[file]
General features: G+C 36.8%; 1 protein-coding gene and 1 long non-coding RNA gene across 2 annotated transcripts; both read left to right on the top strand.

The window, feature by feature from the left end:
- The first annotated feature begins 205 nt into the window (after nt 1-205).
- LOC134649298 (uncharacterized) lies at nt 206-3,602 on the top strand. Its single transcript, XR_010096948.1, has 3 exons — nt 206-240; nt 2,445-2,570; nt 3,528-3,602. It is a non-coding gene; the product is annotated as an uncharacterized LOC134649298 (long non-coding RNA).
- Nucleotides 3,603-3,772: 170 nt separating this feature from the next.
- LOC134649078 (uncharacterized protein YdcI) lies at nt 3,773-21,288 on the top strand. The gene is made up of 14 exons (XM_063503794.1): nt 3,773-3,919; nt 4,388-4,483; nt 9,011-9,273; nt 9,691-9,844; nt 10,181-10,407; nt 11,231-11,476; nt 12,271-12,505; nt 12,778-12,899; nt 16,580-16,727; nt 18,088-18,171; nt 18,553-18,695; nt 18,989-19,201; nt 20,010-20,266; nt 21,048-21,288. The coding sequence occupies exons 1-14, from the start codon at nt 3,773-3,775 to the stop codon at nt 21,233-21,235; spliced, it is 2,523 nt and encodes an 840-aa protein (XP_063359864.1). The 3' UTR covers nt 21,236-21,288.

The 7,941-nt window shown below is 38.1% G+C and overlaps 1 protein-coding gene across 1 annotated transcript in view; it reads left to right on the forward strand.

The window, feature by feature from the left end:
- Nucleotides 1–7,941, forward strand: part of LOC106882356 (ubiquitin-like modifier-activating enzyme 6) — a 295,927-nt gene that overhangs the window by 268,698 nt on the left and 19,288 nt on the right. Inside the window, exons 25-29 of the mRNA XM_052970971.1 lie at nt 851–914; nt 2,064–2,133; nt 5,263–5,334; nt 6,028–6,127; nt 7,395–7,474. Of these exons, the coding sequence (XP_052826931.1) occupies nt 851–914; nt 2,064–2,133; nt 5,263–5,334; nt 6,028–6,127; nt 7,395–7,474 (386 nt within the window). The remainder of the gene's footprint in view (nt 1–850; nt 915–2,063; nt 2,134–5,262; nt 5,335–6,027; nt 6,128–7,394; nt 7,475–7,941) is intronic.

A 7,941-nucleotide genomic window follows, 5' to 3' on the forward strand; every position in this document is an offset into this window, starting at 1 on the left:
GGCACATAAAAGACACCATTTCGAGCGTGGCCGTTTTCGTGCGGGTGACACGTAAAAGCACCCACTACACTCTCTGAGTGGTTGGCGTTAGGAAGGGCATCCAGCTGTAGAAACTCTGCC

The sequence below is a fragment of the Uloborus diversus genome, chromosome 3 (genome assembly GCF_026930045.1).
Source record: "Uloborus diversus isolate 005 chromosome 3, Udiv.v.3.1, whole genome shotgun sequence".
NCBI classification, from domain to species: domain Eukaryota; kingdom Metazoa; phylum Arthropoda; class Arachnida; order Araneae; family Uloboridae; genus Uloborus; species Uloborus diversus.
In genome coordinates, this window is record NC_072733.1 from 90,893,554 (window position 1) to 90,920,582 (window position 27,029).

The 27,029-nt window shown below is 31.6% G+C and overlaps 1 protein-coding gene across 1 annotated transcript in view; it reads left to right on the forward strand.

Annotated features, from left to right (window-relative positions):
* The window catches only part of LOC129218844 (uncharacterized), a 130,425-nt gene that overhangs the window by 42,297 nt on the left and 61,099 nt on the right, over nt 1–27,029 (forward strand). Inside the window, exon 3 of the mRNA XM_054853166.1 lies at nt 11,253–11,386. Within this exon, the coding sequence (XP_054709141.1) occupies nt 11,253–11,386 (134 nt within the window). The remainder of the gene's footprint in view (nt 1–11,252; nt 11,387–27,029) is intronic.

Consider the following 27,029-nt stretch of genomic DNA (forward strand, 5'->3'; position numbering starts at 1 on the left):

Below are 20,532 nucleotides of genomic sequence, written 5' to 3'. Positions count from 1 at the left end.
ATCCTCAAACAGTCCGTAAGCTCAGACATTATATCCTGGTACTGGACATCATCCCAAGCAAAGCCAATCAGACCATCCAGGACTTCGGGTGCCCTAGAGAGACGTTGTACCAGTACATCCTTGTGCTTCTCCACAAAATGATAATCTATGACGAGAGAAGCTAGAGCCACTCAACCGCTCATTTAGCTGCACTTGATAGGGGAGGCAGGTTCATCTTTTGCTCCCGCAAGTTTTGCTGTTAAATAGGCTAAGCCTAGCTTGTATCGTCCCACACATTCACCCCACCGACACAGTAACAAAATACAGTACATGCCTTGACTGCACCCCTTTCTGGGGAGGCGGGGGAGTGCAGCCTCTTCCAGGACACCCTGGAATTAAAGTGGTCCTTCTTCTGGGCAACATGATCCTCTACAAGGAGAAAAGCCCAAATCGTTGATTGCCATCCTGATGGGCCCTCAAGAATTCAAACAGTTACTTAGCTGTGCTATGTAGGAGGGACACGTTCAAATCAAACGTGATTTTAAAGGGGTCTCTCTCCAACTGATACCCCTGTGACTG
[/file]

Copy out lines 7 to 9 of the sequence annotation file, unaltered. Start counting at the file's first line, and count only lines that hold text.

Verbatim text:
The 7,941-nt window shown below is 38.1% G+C and overlaps 1 protein-coding gene across 1 annotated transcript in view; it reads left to right on the forward strand.

The window, feature by feature from the left end:
- Nucleotides 1–7,941, forward strand: part of LOC106882356 (ubiquitin-like modifier-activating enzyme 6) — a 295,927-nt gene that overhangs the window by 268,698 nt on the left and 19,288 nt on the right. Inside the window, exons 25-29 of the mRNA XM_052970971.1 lie at nt 851–914; nt 2,064–2,133; nt 5,263–5,334; nt 6,028–6,127; nt 7,395–7,474. Of these exons, the coding sequence (XP_052826931.1) occupies nt 851–914; nt 2,064–2,133; nt 5,263–5,334; nt 6,028–6,127; nt 7,395–7,474 (386 nt within the window). The remainder of the gene's footprint in view (nt 1–850; nt 915–2,063; nt 2,134–5,262; nt 5,335–6,027; nt 6,128–7,394; nt 7,475–7,941) is intronic.